And that’s basically it. Pretty short if I do say so myself. We answered two questions, and who knows, maybe I’ll answer Who, What, Where, and When next time.
So, to continue the celebration of Solo Gaming Appreciation Month, I’ve decided to write up one Question that hasn’t been established on this blog: Why do I solo roleplay?
Well, allow me to explain three reasons why I do so.
1. It allows me to try new games
Anyone who has seen my games knows that I always play a different game every so often. The reason? Because I want to try out new games. Stop me if you heard this before: you purchased a really cool new RPG and you want your friends to play it. However, they don’t want to and instead insist on playing Dungeons and Dragons or Pathfinder or some variant.
I play a lot of Dungeons and Dragons games thanks to fifth edition’s revival and me being in an area full of gamers like me, so I don’t have the problem of not having anyone to play with. The problem though is that I believe I’m starting to hit burn out with Dungeons and Dragons. It lost its spark for me. That’s why there’s only 15% of total games so far are either D20 or OSR. I’ve already played a lot of D&D out of this blog, so playing it here isn’t changing much.
Thus, I experiment with new games all the time. Some games are flops and others are hits. It also gives my game library a chance to play the games I own, rather than collect dust because someone prefers to play another round of D&D.
2. It creates a powerful narrative
Many people have noticed that I tend to stick closer to a narrative-based playstyle, with a lot of my games focused on storytelling. There’s a reason for this. I like narrative based games. They’re pretty easy to jump into, not a lot of rules to crunch down, and you can use the fluff to your advantage.
But, perhaps the most powerful aspect of this reasoning is that I use random generators to tell me plot twists that I don’t see coming. These are stuff like a hidden German spy revealing himself to one of the heroes, a woman who turns out to be using her own deceased daughter to drive her family apart, or the world being overrun by rats.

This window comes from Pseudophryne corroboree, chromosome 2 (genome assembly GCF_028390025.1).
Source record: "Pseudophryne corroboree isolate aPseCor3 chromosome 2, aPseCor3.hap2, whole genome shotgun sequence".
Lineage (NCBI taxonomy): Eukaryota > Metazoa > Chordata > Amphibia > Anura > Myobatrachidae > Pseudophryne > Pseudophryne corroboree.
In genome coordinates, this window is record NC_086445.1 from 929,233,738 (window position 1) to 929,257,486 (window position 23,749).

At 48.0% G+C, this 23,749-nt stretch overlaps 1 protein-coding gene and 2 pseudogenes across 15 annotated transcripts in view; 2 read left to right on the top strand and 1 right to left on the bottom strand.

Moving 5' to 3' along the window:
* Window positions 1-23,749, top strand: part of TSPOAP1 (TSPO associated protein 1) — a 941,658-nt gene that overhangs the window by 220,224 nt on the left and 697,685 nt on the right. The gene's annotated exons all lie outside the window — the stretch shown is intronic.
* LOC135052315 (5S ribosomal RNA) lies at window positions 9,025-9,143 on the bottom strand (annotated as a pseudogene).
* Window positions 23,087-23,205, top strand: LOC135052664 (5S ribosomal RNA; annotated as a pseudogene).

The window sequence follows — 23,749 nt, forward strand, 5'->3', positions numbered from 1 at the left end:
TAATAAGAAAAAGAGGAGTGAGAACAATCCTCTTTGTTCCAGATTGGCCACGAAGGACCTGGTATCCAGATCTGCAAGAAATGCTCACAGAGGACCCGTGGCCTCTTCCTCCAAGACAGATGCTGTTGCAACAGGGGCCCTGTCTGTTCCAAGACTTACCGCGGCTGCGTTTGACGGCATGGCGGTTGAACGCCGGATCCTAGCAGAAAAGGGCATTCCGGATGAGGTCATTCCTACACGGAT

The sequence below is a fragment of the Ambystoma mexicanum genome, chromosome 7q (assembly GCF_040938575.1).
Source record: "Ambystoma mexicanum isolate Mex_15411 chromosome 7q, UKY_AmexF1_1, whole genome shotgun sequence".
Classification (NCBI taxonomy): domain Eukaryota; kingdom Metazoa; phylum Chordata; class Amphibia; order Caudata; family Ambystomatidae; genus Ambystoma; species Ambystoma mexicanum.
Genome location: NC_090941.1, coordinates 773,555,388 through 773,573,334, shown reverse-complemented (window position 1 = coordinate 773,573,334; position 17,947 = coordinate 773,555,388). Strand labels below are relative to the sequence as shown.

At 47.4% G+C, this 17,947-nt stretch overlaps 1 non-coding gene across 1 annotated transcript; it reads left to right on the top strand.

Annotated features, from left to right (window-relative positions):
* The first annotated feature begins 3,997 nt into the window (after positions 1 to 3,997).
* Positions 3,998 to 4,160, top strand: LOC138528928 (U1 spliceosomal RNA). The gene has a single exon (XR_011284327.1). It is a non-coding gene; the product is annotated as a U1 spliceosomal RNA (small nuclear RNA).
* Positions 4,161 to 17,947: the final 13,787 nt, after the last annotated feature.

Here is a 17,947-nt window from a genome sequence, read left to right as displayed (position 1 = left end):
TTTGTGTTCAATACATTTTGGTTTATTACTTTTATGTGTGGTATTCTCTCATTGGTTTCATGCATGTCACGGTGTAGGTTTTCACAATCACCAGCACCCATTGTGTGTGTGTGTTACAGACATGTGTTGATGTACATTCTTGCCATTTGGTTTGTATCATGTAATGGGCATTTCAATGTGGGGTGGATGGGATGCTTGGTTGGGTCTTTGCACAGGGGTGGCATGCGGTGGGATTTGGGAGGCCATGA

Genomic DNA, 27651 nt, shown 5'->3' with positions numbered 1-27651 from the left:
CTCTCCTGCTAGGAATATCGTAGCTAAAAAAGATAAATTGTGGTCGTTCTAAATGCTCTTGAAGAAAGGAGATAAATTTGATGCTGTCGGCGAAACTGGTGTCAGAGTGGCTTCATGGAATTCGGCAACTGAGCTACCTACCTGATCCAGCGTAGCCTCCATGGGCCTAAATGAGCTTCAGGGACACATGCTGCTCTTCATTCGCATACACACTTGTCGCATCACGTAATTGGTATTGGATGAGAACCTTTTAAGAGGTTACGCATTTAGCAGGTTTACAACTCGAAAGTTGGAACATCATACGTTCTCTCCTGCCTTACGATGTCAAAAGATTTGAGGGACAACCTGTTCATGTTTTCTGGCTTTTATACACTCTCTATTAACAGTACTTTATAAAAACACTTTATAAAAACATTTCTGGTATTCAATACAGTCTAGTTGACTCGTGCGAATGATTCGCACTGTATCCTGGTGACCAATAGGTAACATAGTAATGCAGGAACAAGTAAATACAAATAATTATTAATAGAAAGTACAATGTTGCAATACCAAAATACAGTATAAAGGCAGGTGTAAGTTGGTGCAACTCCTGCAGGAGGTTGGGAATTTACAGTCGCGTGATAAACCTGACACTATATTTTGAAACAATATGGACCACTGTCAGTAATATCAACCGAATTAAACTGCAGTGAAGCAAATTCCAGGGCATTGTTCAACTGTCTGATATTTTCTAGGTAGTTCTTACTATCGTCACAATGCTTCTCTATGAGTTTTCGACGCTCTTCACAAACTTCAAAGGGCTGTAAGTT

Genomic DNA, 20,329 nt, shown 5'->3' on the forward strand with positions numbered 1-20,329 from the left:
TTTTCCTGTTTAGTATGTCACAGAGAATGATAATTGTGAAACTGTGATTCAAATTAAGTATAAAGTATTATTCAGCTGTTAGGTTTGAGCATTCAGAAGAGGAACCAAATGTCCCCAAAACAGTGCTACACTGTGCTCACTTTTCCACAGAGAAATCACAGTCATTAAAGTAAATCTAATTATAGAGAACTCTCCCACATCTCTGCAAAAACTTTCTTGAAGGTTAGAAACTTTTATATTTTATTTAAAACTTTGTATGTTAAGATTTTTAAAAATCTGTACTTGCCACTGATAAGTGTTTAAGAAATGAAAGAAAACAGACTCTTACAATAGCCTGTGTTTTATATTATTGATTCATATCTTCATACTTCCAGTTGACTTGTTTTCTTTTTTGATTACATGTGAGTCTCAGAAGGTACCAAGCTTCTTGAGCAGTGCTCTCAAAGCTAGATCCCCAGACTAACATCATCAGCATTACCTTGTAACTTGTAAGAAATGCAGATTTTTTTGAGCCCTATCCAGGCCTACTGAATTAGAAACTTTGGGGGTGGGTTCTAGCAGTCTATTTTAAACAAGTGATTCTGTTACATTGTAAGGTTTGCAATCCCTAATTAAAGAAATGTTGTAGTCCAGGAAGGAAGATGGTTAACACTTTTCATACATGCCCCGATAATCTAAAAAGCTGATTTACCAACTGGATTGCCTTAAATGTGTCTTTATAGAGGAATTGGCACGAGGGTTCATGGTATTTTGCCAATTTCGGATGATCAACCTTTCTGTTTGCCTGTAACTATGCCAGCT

It excites me sometimes to play these games because I don’t know what kind of crazy hijinks I run into at times. Heck, I always want to just use this playstyle to write an entire novel one day.
3. The community is what drives me to do more
I think a lot of what I do today is thanks in part to everyone who is involved in the Solo RPG Community, be they people who play solo games, people who make solo games, or people who just like to talk about them. With them, I managed to find a group that shared my interests and would make recommendations to me that ended up changing the way I play.
Without this community, I’d be stuck on a low-end forum site with these session reports and I wouldn’t have made as many as I have. So, for this, I say, thank you all. And I hope you stay with me this remainder of the year as I try hard to get to #75 before 2017 ends.
Let’s go on a grand voyage, gamers!
I begin this post with some sad news: Zach Best passed away a month ago. Zach has changed my tools for solo roleplaying for the better and I have mentioned how that is in another post.
A tradition on Solo RPG Voyages is for me to play a war-themed game for Remembrance Day. However, I’ve decided, in tribute to Zach Best, to play a game of There Is No Spoon, the first game I tested out the CRGE on.
Though I am not completely forgoing the theme of war. The scenario is that a Redpill is in a WWII simulation and that the crew is assigned to go rescue him, give him the pill, and obtain him. His war skills are desirable for fighting the Machines.
But, who are our Hovercraft Crew? Well, I’m going to be using a combination of UNE and possibly BOLD to flesh out five characters, then create them for the game. Yes, this will be a Stat It. We’ll be doing the classic 6 point rule. Continue reading